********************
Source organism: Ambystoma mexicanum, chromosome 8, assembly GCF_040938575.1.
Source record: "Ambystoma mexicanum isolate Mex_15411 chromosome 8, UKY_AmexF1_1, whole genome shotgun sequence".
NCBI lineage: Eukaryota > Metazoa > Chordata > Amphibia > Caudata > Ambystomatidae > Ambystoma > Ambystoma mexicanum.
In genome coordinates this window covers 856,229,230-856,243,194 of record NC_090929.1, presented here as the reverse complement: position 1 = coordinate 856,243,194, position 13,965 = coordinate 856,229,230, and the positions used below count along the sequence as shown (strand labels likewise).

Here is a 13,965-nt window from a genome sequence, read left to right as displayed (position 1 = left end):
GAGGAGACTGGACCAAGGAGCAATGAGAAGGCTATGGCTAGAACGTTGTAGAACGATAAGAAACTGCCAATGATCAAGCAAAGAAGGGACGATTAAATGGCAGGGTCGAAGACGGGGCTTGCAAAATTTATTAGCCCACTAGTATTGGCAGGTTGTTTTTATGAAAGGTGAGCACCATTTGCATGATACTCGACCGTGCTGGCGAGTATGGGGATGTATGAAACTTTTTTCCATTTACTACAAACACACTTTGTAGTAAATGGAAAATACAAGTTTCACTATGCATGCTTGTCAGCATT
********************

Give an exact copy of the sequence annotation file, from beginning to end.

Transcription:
Source organism: Ambystoma mexicanum, chromosome 8, assembly GCF_040938575.1.
Source record: "Ambystoma mexicanum isolate Mex_15411 chromosome 8, UKY_AmexF1_1, whole genome shotgun sequence".
NCBI lineage: Eukaryota > Metazoa > Chordata > Amphibia > Caudata > Ambystomatidae > Ambystoma > Ambystoma mexicanum.
In genome coordinates this window covers 856,229,230-856,243,194 of record NC_090929.1, presented here as the reverse complement: position 1 = coordinate 856,243,194, position 13,965 = coordinate 856,229,230, and the positions used below count along the sequence as shown (strand labels likewise).

Here is a 13,965-nt window from a genome sequence, read left to right as displayed (position 1 = left end):
GAGGAGACTGGACCAAGGAGCAATGAGAAGGCTATGGCTAGAACGTTGTAGAACGATAAGAAACTGCCAATGATCAAGCAAAGAAGGGACGATTAAATGGCAGGGTCGAAGACGGGGCTTGCAAAATTTATTAGCCCACTAGTATTGGCAGGTTGTTTTTATGAAAGGTGAGCACCATTTGCATGATACTCGACCGTGCTGGCGAGTATGGGGATGTATGAAACTTTTTTCCATTTACTACAAACACACTTTGTAGTAAATGGAAAATACAAGTTTCACTATGCATGCTTGTCAGCATT